Mexico’s march for peace started yesterday with some 800 protesters taking to the highway on a four-day trek from Cuernavaca to Mexico City.
Cuernavaca, a large city south of the capital, has a reputation as a get-away spot with a springlike climate and blossoming bougainvilleas. Since President Felipe Calderon launched the war on drugs, and especially since the government killing of leader of the Beltran Leyva drug cartel, it has become a hot spot for violence, with cartel-imposed curfews and military checkpoints. The assassination of the son of poet Javier Sicilia and several of his friends there on March 28 was the catalyst for the nation-wide demonstration.
In an interview en route, Sicilia said, “The justice that I demand for my son is the justice I demand for the all the 40,000 dead and all that will follow. We have to put a name to these dead, know their histories, know where they are from, how many were innocent, how many were criminals, why they became criminals, what happened to the communities they came from…
“These people aren’t just ‘collateral damage’ or abtractions, they have families and names, the families are broken, they will never be the same. Mexico can’t go on killing itself like this.”
Men and women who remember the names of the victims all too well marched alongside Sicilia. One of them is Luis Rodriguez from Ciudad Juarez. Rodriguez’s daughter was shot in the massacre of Villas de Salvarcar, Ciudad Juarez on January 31, 2010–another historic moment in Mexico’s drug war when bereaved residents stood up and accused the president of responsibility in the violence.
“We’re here to accompany the pain and the grief of Morelos, and to protest,” Rodriguez said. “Ciudad Juarez is the laboratory of the government strategy, so our mission is to go to places that haven’t been through this and warn them that they have to stand up and organize. Because the government is going to the other cities and if there isn’t organization, it’s possible that the experience of Ciudad Juarez will be repeated.”
When asked how his daughter was, Rodriguez replied, “Physically she’s better now, but mentally she’ll never be the same.”
The Bishop of Saltillo, Coahuila Raul Vera, expressed the positive aspects of a march born of grief. When asked why he joined the march, he replies, “Finally, there’s a movement in Mexico that is beginning to build the society we want. We can’t lose this opportuity to help out. The church can’t be absent in this moment.”
Vera is another strong critic of the Calderon administration’s drug war strategy. “The strategy is wrong, and it’s leaving out the most important part–eliminating political corruption and finanical corruption, the foreign interests and businessmen that give them the money. If the government doesn’t put more emphasis on this part, going around using the military to shoot hitmen just means that tomorrow [the cartels] have the moeny to hire others,” Bishop Vera explained. “There’s no end to it with the way they are doing it now–it’s just going to get worse.”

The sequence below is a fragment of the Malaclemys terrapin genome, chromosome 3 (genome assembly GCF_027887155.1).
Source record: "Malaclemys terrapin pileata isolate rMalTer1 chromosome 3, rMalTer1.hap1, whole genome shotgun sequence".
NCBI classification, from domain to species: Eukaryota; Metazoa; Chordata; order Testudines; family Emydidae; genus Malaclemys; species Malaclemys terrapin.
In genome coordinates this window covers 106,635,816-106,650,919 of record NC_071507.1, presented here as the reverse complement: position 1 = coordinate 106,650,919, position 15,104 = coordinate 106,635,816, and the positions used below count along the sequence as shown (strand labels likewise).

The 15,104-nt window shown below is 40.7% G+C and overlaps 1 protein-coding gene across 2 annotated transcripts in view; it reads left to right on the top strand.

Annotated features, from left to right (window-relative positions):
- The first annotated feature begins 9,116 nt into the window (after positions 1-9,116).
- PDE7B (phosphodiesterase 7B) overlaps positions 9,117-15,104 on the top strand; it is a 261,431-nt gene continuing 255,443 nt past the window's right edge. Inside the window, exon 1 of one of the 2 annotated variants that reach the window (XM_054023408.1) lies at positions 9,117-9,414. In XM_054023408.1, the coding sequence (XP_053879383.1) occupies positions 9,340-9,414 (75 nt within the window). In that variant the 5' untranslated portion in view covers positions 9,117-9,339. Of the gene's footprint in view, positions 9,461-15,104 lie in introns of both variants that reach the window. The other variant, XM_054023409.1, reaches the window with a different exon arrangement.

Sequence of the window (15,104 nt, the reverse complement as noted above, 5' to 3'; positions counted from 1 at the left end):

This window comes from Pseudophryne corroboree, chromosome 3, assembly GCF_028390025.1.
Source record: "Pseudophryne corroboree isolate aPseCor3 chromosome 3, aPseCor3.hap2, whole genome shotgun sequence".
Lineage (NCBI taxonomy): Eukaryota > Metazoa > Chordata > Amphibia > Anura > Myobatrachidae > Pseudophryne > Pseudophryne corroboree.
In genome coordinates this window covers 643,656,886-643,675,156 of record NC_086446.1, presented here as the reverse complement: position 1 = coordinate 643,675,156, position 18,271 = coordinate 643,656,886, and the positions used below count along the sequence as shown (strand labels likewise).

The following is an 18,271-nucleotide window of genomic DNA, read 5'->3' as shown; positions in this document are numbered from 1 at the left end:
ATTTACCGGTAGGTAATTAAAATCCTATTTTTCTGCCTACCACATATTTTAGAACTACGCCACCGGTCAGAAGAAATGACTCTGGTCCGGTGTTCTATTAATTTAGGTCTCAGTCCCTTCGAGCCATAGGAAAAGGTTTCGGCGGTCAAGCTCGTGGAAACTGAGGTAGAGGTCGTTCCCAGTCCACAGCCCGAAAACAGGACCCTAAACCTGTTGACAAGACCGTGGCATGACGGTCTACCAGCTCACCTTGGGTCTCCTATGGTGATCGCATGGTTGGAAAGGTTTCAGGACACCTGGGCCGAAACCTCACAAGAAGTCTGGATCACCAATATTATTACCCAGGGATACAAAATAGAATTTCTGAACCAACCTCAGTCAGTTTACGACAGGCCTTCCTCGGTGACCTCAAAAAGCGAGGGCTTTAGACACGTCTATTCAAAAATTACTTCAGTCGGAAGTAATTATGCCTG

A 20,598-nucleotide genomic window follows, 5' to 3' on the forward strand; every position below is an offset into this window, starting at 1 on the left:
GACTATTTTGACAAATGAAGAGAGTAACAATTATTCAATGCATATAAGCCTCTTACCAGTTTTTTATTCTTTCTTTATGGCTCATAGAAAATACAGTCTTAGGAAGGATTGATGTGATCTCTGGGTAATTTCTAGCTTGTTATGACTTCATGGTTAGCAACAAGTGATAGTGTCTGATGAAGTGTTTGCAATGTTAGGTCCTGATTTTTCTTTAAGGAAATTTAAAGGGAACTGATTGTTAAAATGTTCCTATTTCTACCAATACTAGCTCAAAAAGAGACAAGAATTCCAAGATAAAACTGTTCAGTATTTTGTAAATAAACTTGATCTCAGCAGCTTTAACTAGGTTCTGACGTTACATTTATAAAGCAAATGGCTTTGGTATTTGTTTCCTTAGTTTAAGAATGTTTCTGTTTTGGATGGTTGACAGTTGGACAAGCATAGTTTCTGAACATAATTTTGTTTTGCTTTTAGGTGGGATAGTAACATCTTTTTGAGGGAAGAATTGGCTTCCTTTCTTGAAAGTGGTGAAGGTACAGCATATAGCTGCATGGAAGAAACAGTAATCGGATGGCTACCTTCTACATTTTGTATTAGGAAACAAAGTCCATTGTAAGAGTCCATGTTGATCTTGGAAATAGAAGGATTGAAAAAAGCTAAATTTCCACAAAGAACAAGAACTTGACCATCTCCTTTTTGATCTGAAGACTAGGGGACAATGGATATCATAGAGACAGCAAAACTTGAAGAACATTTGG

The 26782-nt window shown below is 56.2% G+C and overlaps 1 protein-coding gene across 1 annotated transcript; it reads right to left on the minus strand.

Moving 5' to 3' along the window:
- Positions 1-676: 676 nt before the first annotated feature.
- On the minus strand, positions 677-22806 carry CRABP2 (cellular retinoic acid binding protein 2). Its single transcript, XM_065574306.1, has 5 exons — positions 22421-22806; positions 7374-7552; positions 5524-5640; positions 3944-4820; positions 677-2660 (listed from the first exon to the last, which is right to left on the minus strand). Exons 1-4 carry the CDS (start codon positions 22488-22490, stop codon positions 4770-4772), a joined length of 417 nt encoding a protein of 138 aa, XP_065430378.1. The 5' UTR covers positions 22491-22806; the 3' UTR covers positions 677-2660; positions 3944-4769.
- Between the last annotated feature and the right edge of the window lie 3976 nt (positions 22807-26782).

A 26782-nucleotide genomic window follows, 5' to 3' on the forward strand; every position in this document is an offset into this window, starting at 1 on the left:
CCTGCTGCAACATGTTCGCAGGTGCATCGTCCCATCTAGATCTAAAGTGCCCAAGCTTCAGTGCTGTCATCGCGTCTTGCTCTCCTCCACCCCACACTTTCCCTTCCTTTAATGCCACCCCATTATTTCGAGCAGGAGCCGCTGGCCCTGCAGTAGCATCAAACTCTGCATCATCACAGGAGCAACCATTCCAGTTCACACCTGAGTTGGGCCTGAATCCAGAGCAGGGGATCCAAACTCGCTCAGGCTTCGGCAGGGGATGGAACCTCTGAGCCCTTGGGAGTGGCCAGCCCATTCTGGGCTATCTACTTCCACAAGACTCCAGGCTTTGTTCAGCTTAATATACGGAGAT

Julian Contreras, an organizer from Villas de Salvarcar and member of the Plural Front of Ciudad Juarez, said, “We are in solidarity with the demand for peace with justice and dignity and we are adding our demand for the immediate demilitarization of our city and the country.”
As he waited for a lunch provided by local residents, Contreras explained his motives for traveling from the northern border to participate. “By being together we lose the fear of living in fear. We’re going on to Mexico City where they’re are more people waiting for us. Hopefully this is just the beginning of stopping this absurd and deceitful war. Under the pretext of the war on drug-trafficking, they’re exterminating the lower levels of society.”
After a moment he adds, “We can’t let the logic of war prevail. It’s unacceptable that it’s cheaper to kill the poor than to end poverty.”
As marchers made their way to Mexico City to protest the administration’s drug war, President Felipe Calderon directed some very pointed comments to the growing movement. In a speech commemorating the May 5th Battle of Puebla in 1862, the beleaguered president sought to defend his security policies, and in particular the use of the army in the domestic drug war.
On the defensive, he assailed his critics, “who with good or bad intentions want to see our troops withdraw, our institutions let down their guard and give these criminal groups full rein. Today I tell you this is not going to happen. Because we have the reason, the law and the force, we will win.”
Secretary of Security Genaro Garcia Luna echoed Calderon’s irritation with the demonstration. “It is unthinkable that civil society says that the strategy or vision or focus of attack is wrong.”
The government faces off with a growing movement of mostly young people who call for an end to the war on drugs. The “We’ve had it” theme of the march repeats the “Enough already” cry of the indigenous Zapatista rebellion of 1994. In fact, the indigenous movement has called on supporters to join the marches.
Banners called for peace with justice and dignity and criticized the role of the U.S. in supporting Calderon’s drug war; a map of North America where the U.S. bleeds into Mexico in the shape of pointed guns reads “They provide the weapons, Mexico provides the dead”.
Laura Carlsen is director of the Americas Program of the Center for International Policy in Mexico City at www.americas.org.